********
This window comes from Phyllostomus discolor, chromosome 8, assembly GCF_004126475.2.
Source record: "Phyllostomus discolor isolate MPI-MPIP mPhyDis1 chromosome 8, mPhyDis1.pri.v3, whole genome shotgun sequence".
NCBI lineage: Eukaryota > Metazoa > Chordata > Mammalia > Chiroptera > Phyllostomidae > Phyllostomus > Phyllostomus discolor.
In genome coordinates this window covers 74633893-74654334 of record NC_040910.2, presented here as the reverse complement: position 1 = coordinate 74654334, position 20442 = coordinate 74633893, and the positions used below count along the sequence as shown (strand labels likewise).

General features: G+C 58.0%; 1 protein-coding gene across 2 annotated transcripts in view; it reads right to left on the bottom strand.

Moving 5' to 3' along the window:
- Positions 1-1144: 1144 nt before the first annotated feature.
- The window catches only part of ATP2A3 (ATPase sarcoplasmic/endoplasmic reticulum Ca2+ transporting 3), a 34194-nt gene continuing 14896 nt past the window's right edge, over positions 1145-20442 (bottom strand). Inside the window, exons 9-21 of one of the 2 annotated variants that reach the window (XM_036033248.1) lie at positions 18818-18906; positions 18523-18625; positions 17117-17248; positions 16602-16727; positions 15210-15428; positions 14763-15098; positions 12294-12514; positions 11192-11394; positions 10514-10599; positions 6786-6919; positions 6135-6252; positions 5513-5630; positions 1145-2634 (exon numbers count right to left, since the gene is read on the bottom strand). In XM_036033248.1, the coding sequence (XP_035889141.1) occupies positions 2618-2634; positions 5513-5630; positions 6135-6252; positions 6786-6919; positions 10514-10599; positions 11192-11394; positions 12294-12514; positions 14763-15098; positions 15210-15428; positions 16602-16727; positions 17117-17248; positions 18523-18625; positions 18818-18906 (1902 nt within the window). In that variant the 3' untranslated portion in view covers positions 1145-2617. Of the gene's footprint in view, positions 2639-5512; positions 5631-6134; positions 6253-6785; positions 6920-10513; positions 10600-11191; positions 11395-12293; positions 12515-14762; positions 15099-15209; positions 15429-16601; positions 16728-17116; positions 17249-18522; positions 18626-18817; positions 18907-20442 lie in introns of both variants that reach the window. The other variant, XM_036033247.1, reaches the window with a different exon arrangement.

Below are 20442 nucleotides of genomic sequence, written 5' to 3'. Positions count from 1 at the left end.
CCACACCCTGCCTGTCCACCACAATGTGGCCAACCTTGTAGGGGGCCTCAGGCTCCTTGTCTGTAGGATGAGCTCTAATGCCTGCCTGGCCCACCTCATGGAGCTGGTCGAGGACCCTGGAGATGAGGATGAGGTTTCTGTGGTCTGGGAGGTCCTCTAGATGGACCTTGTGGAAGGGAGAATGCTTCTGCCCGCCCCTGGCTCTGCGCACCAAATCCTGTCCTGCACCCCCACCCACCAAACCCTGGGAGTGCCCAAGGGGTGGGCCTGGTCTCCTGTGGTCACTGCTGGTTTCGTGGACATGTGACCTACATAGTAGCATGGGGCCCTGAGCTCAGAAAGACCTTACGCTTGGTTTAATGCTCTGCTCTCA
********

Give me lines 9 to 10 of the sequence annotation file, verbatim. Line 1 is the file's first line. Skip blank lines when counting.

Below are 20442 nucleotides of genomic sequence, written 5' to 3'. Positions count from 1 at the left end.
CCACACCCTGCCTGTCCACCACAATGTGGCCAACCTTGTAGGGGGCCTCAGGCTCCTTGTCTGTAGGATGAGCTCTAATGCCTGCCTGGCCCACCTCATGGAGCTGGTCGAGGACCCTGGAGATGAGGATGAGGTTTCTGTGGTCTGGGAGGTCCTCTAGATGGACCTTGTGGAAGGGAGAATGCTTCTGCCCGCCCCTGGCTCTGCGCACCAAATCCTGTCCTGCACCCCCACCCACCAAACCCTGGGAGTGCCCAAGGGGTGGGCCTGGTCTCCTGTGGTCACTGCTGGTTTCGTGGACATGTGACCTACATAGTAGCATGGGGCCCTGAGCTCAGAAAGACCTTACGCTTGGTTTAATGCTCTGCTCTCA